Conscience and Other Virtues
- Publish Date: 11/21/2000
- Dimensions: 6 x 9
- Page Count: 200 pages
- Hardcover ISBN: 978-0-271-02070-9
- Paperback ISBN: 978-0-271-02789-0
“This important book synthesizes a broad range of historical and contemporary literature dealing with conscience. It traces the development of the notion of conscience in the Western philosophical tradition from antiquity through the early modern period, and it rehabilitates conscience as a useful, even crucial, concept for current ethical theory.”
“Langston’s book provides a good account of the changing conception of conscience and its relation to the virtues. Drawing on his expertise in virtue ethics, Langston traces the rise of a rich medieval conception of conscience as a relational entity.”
“Langston’s work contributes to rethinking conscience in a way that retrieves its dynamic, experimental quality in more contemporary terms involving difference and multiplicity on individual and cultural levels.”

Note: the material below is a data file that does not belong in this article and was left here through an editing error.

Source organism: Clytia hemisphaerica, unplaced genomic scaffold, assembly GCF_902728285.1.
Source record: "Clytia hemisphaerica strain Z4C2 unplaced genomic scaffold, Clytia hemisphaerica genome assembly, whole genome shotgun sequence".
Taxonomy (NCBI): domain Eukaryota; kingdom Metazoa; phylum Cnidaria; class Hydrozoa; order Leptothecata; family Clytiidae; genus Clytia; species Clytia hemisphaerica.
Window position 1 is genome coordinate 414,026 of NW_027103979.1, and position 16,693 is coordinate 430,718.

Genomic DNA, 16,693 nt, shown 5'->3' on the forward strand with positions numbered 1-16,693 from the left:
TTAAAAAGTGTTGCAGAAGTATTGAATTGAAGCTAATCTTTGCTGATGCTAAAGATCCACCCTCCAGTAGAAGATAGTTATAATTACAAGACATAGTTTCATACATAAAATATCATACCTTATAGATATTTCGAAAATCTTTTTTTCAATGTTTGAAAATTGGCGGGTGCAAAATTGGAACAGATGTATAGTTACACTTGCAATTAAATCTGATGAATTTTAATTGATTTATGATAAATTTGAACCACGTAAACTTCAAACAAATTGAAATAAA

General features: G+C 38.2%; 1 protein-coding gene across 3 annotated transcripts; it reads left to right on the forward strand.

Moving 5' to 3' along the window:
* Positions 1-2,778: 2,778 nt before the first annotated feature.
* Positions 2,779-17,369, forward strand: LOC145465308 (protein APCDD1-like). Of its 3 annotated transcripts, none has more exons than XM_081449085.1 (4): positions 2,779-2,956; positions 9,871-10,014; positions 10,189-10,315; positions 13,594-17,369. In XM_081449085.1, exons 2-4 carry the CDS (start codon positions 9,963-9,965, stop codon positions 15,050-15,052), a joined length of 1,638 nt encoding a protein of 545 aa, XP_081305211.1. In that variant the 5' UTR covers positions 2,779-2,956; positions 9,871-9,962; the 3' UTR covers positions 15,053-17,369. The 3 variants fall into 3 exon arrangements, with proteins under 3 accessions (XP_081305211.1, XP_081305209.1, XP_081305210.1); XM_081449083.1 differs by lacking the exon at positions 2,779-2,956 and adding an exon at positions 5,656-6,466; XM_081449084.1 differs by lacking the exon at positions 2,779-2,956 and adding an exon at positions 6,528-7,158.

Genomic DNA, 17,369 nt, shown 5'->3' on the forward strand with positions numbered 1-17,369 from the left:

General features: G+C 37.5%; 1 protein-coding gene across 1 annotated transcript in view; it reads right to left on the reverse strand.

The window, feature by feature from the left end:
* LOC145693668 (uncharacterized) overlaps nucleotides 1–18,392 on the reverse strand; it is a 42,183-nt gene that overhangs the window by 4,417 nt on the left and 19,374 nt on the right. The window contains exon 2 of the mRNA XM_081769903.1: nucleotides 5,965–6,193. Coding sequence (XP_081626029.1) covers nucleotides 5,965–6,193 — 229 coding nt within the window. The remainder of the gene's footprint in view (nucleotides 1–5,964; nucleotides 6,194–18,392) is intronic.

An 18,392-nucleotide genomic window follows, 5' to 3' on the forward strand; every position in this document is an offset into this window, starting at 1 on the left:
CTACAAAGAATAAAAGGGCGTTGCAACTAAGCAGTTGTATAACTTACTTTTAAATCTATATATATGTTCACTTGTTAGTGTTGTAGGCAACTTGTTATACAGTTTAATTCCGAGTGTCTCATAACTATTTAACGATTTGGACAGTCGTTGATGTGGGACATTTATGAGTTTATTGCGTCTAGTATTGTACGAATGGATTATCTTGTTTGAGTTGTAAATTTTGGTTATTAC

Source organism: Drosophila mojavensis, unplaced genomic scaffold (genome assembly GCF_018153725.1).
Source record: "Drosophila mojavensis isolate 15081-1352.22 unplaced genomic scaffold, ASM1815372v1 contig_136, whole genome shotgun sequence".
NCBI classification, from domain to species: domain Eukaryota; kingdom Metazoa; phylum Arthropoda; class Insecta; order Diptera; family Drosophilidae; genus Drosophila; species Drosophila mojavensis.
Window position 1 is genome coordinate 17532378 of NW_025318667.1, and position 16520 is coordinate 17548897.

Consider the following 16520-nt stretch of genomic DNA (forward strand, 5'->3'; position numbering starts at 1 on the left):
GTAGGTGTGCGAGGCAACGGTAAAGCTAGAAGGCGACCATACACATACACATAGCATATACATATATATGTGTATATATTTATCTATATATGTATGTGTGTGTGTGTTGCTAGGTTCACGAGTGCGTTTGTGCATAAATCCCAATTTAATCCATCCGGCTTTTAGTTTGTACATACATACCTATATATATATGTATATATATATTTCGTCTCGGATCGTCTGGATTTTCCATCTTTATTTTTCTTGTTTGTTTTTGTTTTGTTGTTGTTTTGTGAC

Conscience, once a core concept for ethics, has mostly disappeared from modern moral theory. In this book Douglas Langston traces its intellectual history to account for its neglect while arguing for its still vital importance, if correctly understood.
In medieval times, Langston shows in Part I, the notions of "conscientia" and "synderesis" from which our contemporary concept of conscience derives were closely connected to Greek ideas about the virtues and practical reason, although in Christianized form. As modified by Luther, Butler, and Kant, however, conscience later came to be regarded as a faculty like will and intellect, and when faculty psychology fell into disrepute, so did the role of conscience in moral philosophy.
A view of mature conscience that sees it as relational, with cognitive, emotional, and conative dimensions, can survive the criticisms of conscience as faculty. In Part II, through discussions of Freud, Ryle, and other modern thinkers, Langston proceeds to reconstruct conscience as a viable philosophical concept.
Finally, in Part III, this better grounded concept is connected with the modern revival of virtue ethics, and Langston shows how crucial conscience is to a theory of virtue because it is fundamental to the training of any morally good person.